Hunter Biden’s new job at a Ukrainian gas company is a problem for U.S. soft power
Around the world, there is a major perception that U.S. foreign policy is dictated by a thirst for oil and gas.
For example, a 2002 Pew Research poll found that 75 percent of French respondents felt that the United States-led invasion of Iraq was a simple ruse to gain control of Iraqi oil. And that isn't just what the "cheese-eating surrender monkeys" think either: Establishment figures in the United States such as Sen. John McCain and former Federal Reserve chairman Alan Greenspan have both made statements that suggest they buy into it, too.
Such a perception is probably an oversimplification, but there is clearly some truth to the idea. And whether it is true or not, perceptions clearly matter when it comes to international relations.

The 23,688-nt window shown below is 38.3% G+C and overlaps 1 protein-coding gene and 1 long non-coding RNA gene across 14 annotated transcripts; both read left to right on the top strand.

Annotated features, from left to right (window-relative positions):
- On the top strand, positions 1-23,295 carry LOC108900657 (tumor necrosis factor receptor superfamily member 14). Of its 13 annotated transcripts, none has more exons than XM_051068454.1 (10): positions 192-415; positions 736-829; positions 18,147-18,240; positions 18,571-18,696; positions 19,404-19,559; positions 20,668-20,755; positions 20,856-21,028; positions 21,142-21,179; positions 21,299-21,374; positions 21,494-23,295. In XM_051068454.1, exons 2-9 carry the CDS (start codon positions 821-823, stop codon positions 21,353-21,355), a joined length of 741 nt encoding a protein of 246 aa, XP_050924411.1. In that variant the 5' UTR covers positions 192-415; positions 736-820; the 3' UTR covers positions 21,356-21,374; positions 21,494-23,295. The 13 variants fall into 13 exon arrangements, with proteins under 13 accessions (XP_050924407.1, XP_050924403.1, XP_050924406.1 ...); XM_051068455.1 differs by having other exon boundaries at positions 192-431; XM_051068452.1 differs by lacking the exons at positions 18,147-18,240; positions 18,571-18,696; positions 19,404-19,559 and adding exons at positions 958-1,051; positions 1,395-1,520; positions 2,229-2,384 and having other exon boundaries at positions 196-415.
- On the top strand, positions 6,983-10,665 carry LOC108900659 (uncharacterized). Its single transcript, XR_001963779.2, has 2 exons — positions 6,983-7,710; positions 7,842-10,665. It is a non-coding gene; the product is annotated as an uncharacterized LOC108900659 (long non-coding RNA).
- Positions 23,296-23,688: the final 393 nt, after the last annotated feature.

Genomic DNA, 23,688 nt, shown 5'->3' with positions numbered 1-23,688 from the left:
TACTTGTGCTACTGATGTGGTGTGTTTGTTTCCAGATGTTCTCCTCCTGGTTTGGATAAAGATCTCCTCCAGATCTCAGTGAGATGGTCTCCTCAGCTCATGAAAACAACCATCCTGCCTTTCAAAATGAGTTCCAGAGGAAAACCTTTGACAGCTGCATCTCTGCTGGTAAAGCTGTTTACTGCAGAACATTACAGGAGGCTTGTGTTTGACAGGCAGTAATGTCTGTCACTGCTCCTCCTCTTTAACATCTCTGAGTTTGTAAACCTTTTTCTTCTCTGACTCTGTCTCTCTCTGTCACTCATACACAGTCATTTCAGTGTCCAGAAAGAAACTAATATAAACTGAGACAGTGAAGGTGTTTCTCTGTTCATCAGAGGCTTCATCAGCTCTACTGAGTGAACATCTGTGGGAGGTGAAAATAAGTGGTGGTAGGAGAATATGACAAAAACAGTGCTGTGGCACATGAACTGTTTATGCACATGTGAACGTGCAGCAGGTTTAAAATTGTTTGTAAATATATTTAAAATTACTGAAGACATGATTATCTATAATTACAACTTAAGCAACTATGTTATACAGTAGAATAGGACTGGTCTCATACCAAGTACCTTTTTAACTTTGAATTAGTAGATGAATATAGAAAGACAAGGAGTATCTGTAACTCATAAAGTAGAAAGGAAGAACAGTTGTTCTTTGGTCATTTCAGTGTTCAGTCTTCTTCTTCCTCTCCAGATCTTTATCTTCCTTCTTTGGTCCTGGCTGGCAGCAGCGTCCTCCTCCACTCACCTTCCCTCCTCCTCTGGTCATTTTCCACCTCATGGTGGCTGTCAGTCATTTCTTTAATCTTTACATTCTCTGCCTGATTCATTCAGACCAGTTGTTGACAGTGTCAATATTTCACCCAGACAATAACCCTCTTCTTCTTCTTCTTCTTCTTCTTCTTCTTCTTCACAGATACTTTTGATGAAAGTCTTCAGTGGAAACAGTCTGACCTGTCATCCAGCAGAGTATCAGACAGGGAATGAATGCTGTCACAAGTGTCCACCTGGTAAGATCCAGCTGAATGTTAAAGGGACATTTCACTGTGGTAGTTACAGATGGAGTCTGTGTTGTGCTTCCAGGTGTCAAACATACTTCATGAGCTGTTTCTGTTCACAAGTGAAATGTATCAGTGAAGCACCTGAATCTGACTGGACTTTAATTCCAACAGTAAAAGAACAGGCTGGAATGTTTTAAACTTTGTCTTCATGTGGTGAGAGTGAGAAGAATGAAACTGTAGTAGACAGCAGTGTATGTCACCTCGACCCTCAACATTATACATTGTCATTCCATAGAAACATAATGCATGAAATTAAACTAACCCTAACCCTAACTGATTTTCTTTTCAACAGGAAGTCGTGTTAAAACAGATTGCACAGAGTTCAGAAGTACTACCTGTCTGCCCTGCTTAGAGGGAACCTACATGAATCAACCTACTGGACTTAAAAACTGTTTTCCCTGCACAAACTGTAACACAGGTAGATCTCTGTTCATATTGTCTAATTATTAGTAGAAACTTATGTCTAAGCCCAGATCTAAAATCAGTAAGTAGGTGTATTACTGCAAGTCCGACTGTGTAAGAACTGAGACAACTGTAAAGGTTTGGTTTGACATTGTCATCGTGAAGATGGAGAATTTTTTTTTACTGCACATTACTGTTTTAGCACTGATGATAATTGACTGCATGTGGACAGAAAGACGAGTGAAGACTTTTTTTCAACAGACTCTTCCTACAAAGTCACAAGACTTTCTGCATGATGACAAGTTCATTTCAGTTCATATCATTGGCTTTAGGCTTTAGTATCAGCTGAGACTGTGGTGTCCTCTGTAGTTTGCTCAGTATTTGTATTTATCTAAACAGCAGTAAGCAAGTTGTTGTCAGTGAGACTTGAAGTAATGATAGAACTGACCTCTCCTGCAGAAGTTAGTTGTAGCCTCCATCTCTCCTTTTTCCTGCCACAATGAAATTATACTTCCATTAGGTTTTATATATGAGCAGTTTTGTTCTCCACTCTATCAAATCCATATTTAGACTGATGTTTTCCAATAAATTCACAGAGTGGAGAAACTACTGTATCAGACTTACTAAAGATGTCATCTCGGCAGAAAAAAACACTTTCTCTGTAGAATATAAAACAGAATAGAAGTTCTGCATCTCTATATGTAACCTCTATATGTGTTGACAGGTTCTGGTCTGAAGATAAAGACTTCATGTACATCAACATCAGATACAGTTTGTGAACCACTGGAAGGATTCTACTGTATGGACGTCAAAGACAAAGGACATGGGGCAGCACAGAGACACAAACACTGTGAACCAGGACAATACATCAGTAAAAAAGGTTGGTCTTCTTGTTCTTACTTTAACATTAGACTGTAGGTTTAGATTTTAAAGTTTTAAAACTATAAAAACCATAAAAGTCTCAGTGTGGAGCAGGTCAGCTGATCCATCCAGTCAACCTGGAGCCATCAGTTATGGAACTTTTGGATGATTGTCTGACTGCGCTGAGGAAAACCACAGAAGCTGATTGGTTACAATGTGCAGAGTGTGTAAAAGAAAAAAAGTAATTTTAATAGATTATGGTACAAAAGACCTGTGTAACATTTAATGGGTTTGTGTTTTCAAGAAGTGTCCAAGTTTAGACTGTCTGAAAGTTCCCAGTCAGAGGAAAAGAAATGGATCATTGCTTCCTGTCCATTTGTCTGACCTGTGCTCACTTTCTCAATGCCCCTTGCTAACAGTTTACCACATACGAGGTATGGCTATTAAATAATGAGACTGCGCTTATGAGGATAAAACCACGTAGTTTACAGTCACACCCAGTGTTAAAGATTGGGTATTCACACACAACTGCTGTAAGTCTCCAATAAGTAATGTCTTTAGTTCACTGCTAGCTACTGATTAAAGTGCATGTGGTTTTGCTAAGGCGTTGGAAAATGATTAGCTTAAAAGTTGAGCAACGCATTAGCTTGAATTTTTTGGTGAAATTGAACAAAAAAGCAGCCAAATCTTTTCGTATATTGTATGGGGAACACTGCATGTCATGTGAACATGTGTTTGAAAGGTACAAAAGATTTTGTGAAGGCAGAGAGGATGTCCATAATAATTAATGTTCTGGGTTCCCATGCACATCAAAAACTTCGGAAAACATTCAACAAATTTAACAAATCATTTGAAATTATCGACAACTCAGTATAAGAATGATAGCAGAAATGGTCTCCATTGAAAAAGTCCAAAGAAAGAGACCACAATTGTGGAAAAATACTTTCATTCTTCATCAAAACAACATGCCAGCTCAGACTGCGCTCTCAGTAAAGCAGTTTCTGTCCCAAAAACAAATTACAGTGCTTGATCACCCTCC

Think about that when you read the announcement that Vice President Biden's son, Hunter Biden, has accepted a position on the board at Ukraine's largest private gas firm. According to a news release posted Tuesday, the vice president's son would join the board of Burisma Holdings. The Yale-educated lawyer would be in charge of the company’s legal unit, the release said.
Here's a small selection of the responses to the news, which ranged from the incredulous to the resigned:
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